Friday, February 1, 2013
Rant #896: The Charts
I was just looking at the Billboard Hot 100 music chart from this week 46 years ago, and I was amazed at the quality of recordings that made up the most popular songs of the week all those years ago.
Topping the chart for the week of January 28, 1967 was the Monkees' "I'm a Believer," followed by Aaron Neville's "Tell It Like It Is."
The rest of the top 10 went like this:
3) Royal Guardsmen - "Snoopy vs. the Red Baron"
4) Seekers - "Georgy Girl"
5) Mamas and the Papas - "Words of Love"
6) Four Tops - "Standing in the Shadows of Love"
7) Paul Revere and the Raiders - "Good Thing"
8) Lovin' Spoonful - "Nashville Cats"
9) Buckinghams - "Kind of a Drag"
10) Blues Magoos - "(We Ain't Got) Nothin' Yet"
The highest debut single for the week was the Supremes' "Love is Here and Now You're Gone," which came in at No. 47 en route to an eventual No. 1 placement, and the biggest mover--the song that moved up the chart the greatest number of placements--was the Rolling Stones' "Ruby Tuesday," which jumped from No. 78 to No. 43 in one week, and eventually it, too, would hit No. 1.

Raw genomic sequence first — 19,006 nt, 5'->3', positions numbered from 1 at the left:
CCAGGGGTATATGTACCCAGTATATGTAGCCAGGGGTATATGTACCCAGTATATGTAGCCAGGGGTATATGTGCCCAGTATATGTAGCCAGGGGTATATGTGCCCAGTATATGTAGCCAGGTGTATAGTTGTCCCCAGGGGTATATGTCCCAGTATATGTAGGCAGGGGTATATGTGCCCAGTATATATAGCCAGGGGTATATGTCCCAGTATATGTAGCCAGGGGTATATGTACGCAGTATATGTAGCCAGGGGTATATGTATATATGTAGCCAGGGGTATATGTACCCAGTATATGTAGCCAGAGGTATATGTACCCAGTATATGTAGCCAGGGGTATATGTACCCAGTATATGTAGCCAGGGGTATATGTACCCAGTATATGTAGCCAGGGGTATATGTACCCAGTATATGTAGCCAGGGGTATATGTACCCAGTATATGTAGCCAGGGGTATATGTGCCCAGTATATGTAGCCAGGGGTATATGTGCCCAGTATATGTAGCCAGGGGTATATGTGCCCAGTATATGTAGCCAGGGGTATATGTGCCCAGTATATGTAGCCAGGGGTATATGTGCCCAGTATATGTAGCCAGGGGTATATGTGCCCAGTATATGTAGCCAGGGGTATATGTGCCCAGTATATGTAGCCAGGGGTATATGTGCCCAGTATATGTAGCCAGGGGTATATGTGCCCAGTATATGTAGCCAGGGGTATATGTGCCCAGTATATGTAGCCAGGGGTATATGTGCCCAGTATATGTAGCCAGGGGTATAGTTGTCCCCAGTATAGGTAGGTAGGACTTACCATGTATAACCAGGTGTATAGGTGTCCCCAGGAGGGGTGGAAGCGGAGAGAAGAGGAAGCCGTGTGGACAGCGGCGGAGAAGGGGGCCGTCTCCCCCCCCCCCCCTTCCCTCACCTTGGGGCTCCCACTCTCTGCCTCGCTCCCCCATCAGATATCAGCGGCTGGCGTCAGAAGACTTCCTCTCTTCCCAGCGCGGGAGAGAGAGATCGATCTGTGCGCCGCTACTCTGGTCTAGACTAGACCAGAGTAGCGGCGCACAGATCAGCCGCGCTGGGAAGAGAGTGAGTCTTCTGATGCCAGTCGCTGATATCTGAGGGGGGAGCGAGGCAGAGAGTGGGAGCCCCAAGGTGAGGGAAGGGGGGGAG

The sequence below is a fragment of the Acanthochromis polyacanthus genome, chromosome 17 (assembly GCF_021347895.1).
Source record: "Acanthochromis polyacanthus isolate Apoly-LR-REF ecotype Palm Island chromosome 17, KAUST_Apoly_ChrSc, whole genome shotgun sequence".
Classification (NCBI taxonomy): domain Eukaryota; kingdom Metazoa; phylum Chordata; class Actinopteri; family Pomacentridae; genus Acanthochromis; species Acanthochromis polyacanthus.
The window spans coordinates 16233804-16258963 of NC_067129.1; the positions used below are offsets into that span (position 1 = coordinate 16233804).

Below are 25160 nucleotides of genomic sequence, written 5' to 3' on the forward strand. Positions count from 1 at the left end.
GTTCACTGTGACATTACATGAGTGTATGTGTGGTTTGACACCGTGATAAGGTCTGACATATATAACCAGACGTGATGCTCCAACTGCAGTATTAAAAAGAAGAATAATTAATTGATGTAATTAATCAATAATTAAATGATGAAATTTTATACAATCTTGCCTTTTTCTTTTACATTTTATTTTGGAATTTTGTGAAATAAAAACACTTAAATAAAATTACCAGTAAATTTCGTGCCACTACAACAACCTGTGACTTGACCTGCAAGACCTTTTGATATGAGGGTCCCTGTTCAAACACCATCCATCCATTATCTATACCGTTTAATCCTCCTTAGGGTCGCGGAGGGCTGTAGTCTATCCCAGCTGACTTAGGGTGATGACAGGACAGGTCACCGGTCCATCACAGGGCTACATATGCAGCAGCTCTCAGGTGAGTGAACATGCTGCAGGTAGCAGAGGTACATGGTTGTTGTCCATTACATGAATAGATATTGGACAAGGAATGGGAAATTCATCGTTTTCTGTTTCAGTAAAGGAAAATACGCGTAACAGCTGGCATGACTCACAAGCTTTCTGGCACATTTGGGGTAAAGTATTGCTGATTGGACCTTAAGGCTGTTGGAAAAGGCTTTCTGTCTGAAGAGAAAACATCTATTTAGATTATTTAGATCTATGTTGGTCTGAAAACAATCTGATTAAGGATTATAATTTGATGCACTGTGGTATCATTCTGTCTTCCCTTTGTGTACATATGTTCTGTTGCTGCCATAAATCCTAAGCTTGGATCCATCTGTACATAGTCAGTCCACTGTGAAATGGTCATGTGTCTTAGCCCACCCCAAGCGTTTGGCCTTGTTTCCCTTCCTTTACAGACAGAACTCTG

A very interesting chart, woudn't you agree?
I am not going to knock current music here, although I can't see anything today even comparing with what was hot 46 years ago.
But 46 years ago, I was 10 years old, and this was MY music.
There wasn't a song on here that I didn't like way back when, and all these years later, I still love 'em all.
Each one has become a staple of the oldies circuit on the radio, and many of the performers have had long-lasting careers, at least on the concert stage.
Some even continue releasing records today.
The Monkees' Micky Dolenz, fresh off a tour with the surviving Monkees, has a new album out, and the others often record, although not with the same lineups as they had way back when.
It's amazing how this music still pulsates all these years later, and even our kids know many of these songs through their use in commercials, and on TV shows and films.
No, I am not going to say anything bad here about current music. We won't know its real impact, and whether it will still resonate 46 years from today.
Will people know the songs? Will the music be looked at as oldies, and be heard on what will go for oldies stations in the year 2059?
All I know is that the music of my youth still packs a punch, and that makes me very, very happy.
Posted by Larry at 2:46 AM